Or purchase a gift certificate from an ARL shelter in Boston, Brewster, and Dedham so your special someone can make the purr-fect match with an adoptable animal.
Check here for weather-related closures and delays at the ARL
ARL adoptable dog MILO may be the only Bostonian left who still loves the snow! He’s pictured above after a snowy pleasure roll.
Planning a trip to one of the ARL’s shelters or programs today? Please check the schedule below for information about closures and delayed openings.
Boston – Our adoption center is closed to the public on Tuesday, February 10, so staff can focus on animal care.
Dedham – Our adoption center is closer to the public on Tuesday, February 10, so staff can focus on animal care.
Brewster – Open as scheduled, 10 am – 4 pm.
BOSTON VETERINARY CARE
Delayed opening – BVC will open at 12 pm today to allow staff additional travel time.
Closed – please contact the Spay Waggin’s scheduling office at for rescheduling information, at (877) 590-7729 or email@example.com
SPECIAL THANKS to our shelter and facilities management staff for working through the storm to care for the animals!
For helpful winter weather pet health and safety information, please visit arlboston.org/winter-pet-health
“Caprine cavalier” headed to Dedham shelter
Earlier this morning, the Animal Rescue League of Boston’s rescue services team successfully captured the goat who had been wandering in the greater Lowell area since December.
Lowell the goat, as the ARL’s rescue services team has taken to calling him, has been wandering in the greater Lowell area since before Christmas.
After the two-horned, shaggy rambler was spotted moving through the snow close to 495 yesterday, the ARL’s rescue team set a humane trap in the hopes of bringing him in to shelter ahead of the snowstorm.
The Lowell goat originally was spotted several weeks ago in Tewksbury, and also made cameo appearances in Chelmsford and Westford. Because he didn’t seem to visit the same place in any predictable pattern, he proved more challenging to rescue.
Next stop for Lowell the goat, as our rescue team has taken to calling him, is the ARL’s Dedham shelter. Lowell will join other livestock in the barn where he will spend the next several days getting proper food and water, and safely resting in a fresh bed of straw.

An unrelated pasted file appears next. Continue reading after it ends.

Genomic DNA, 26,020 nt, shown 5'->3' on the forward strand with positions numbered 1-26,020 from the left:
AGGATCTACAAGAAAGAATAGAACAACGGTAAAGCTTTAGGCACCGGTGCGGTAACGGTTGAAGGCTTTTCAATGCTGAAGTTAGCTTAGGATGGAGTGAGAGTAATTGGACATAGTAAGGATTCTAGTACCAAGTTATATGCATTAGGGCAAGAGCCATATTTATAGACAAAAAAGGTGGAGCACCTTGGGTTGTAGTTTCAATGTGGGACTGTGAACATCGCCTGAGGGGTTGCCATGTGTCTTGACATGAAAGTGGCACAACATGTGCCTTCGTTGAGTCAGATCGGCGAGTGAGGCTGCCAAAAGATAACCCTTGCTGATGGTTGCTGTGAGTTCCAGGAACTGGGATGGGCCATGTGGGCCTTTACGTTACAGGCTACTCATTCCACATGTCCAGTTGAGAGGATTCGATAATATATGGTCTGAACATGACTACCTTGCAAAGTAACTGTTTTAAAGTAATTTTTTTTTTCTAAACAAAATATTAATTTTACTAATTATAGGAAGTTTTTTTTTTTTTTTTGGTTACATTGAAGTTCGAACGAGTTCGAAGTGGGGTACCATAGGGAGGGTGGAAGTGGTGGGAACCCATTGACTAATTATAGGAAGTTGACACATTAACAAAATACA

Thank you to Massachusetts State Police, Westford Animal Control, and all of Lowell’s loyal followers on social media for your support for the ARL’s rescue efforts!
ARL’s Dr. Smith-Blackmore comments to CBS News
CBS News paid a visit to the Animal Rescue League of Boston to interview Dr. Martha Smith-Blackmore, the ARL’s vice president of animal welfare, about the rising trend of “puppy transports” – when animals are relocated from one community to another state or region for adoption.
Watch the CBS Evening News story
Often because of socioeconomic or cultural, animal control facilities and shelters in many regions of the country find themselves with far more stray or abandoned puppies and young dogs than they can find homes for locally.
Since the practice of puppy transports began, many veterinarians have expressed concern about the health, welfare, and safety of animals traveling on a transport, as well as the risks that transported dogs may pose to dogs in the receiving communities. Veterinarians want to ensure steps are taken to control the spread and transmission of disease.
Dr. Martha Smith-Blackmore offers her insights on the rising trend of puppy transports.
As the chair of the American Veterinary Medical Association’s (AVMA) Animal Welfare Committee, Dr. Smith helped craft the AVMA’s policy on the relocation of animals for adoption. Ahead of her interview with CBS News, we sat down with her to talk more about what people should know about puppy transports.
ARL Blog: What are the major concerns veterinarians have about puppy transports?
Dr. Smith: The biggest concern veterinarians have is for animal and public health – that animals with mostly unknown medical backgrounds and lacking much preventive care would spread large amounts of infectious disease from the place they were leaving to the place they were headed. The health, welfare, and safety of animals during the transport–how they are treated and cared for during travel–is also something veterinarians care about very much.